Govt, IMF agree plan to end Rs600bn circular debt

Published May 13, 2015
Pakistan and the IMF have agreed on a plan to end the power circular debt through tariff hike and privatisation. —AFP/File
Pakistan and the IMF have agreed on a plan to end the power circular debt through tariff hike and privatisation. —AFP/File

ISLAMABAD: Pakistan and the International Monetary Fund (IMF) have agreed on a plan to end the power circular debt through tariff hike and privatisation.

There was a consensus to eliminate over Rs600 billion circular debt in three years by increasing the allowance of losses in electricity tariff adjustments and privatisation of power distribution companies.

An IMF delegation led by its Mission Chief to Pakistan Harald Finger and Resident Representative Tokhir Mirzoev told a group of journalists that the two sides had agreed that the energy sector needed to be brought to full cost recovery to ensure that circular debt did not accumulate again.

The fresh circular debt stock now stood at Rs280bn while another Rs335bn had been parked in the power holding company.

Tokhir Mirzoev said it was necessary to bring energy sector to its full cost recovery given the fact that this accumulation of circular debt made generation companies unable to generate enough electricity, resulting in high outages and supply shortages. This also has to do with improving efficiency at the level of distribution companies through multi-year tariff.

He said the multi-year tariff would cover the multi-year investments required to reduce losses and improve efficiencies to ensure that accumulation of circular debt was stopped and then eventually bulk of circular debt would be eliminated through privatisation.

Under the plan, the privatisation of three distribution companies — Islamabad, Lahore and Faisalabad — would be completed during the next fiscal year.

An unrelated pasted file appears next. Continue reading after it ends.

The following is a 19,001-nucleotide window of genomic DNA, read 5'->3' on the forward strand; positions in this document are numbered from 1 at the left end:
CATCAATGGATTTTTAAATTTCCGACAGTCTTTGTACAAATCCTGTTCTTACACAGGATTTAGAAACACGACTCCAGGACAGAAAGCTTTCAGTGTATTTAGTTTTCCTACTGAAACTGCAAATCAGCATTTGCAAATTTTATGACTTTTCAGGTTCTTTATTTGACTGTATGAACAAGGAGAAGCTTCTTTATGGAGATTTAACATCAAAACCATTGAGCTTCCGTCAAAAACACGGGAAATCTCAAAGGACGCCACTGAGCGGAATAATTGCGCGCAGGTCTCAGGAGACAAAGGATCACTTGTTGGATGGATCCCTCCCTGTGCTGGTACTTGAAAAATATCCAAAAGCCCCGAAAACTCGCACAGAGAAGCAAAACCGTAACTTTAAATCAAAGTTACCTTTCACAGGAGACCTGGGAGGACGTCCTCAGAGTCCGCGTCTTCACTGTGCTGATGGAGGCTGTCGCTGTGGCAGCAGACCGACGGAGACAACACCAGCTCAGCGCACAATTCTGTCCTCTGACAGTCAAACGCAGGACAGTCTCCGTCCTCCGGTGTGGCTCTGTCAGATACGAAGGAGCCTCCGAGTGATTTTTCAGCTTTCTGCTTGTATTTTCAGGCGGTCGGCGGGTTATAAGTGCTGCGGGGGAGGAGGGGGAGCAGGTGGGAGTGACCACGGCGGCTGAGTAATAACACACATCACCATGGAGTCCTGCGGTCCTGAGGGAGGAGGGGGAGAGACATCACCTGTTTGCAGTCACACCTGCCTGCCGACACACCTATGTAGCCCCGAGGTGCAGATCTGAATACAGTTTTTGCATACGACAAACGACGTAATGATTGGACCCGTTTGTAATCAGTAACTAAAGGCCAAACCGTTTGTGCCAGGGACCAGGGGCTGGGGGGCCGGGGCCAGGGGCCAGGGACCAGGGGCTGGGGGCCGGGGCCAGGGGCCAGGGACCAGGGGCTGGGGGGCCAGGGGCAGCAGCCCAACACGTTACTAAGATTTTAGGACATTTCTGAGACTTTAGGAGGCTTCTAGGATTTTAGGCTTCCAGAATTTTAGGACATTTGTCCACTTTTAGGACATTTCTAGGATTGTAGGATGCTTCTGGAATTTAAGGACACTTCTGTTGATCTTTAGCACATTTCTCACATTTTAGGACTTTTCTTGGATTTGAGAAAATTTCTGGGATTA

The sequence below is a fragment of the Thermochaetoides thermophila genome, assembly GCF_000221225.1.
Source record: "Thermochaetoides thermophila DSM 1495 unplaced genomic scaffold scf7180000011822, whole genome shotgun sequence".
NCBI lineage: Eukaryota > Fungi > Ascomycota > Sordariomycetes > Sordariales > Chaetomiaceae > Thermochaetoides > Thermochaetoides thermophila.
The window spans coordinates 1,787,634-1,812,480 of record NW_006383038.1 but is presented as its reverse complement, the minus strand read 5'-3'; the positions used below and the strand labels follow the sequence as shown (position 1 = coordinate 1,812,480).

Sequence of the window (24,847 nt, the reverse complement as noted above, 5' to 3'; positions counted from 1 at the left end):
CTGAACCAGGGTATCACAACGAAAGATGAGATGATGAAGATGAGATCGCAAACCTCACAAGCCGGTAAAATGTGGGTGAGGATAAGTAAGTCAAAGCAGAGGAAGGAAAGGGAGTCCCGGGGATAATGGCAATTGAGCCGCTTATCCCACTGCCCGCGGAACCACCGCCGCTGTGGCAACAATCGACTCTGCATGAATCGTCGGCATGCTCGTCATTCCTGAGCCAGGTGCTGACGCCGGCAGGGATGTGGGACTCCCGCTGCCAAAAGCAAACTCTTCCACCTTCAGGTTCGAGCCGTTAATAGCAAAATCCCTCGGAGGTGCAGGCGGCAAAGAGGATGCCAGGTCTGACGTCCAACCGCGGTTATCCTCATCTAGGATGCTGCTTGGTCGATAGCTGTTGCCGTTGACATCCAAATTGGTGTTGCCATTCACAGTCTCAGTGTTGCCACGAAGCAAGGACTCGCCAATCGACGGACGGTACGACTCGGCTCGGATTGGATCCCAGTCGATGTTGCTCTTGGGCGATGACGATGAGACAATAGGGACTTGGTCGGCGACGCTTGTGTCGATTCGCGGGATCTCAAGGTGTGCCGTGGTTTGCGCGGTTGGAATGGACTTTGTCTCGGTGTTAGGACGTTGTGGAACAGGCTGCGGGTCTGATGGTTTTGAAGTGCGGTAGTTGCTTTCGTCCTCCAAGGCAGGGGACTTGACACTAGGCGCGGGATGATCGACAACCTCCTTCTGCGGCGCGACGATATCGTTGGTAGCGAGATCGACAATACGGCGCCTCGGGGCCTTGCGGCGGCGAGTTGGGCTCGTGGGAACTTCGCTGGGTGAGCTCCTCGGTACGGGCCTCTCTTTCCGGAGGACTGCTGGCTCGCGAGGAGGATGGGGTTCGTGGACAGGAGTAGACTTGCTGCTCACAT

The crux of the arrangement was that relatively higher system losses would be built in the multi-year tariff to stop increase in debt and make it attractive for private sector so that debt stock could be cleared through privatisation.

Responding to a question, Harald Finger said the IMF recognised that taxation remained a significant issue in Pakistan even though tax-to-GDP ratio had been increasing for the last two years, but there was no quick fix solution to further increase it without reforms.He said Pakistan’s tax-to-GDP ratio had increased from 9.9 per cent in 2012-13 to 11.2pc (estimated) for this year based on latest evidence but the country was “still on the very low end when compared with countries who have 15-20pc tax-to-GDP ratio.

He said Pakistan needs to improve its tax base expansion significantly to ensure priority spendings for infrastructure development and social sector protection.

Responding to a question Mr Tokhir said it was not important for the government to issue 100,000 tax notices but it was important that these were issued to the right people and bring more tax revenue and hence it was important to go for risk based audit.

Mr Finger said the two sides had broadly agreed on the contours of the next year budget involving up to 4.3pc fiscal deficit limit to provide 0.3pc of spending for security and terrorism, resettlement of displaced people and flood rehabilitation but if the government spending increased, it will have to take additional steps for more revenue generation or expenditure cuts instead of going beyond fiscal deficit of a maximum of 4.3pc of GDP.

He said the IMF had lowered Pakistan’s expected growth rate for this fiscal year from 4.3pc to 4.1pc because of lower private sector credit and lower than anticipated growth in Large-Scale Manufacturing (LSM) even though construction and financial services sectors were doing well.

Likewise, the next fiscal year growth target had also been scaled down to 4.5pc from previous estimate of 4.7pc. He emphasised that Pakistan required between 5 to 7pc of annual economic growth rate to accommodate huge youth bulge.

Mr Finger said that Pakistan’s debt-to-GDP ratio at around 62 per cent was still quite higher and sustained efforts were required to not only reduce it but also put on a declining path. He said the country had raised substantially higher debt during this fiscal year, but the debt ratio had come down by about 1 percentage point.

Responding to a question, he said around 40pc of total federal spending this year went to repayment of debt and interest payment followed by 22pc on defence. About 17pc of consolidated expenditure was spent on development by the federal and provincial governments put together.

Published in Dawn, May 13th, 2015

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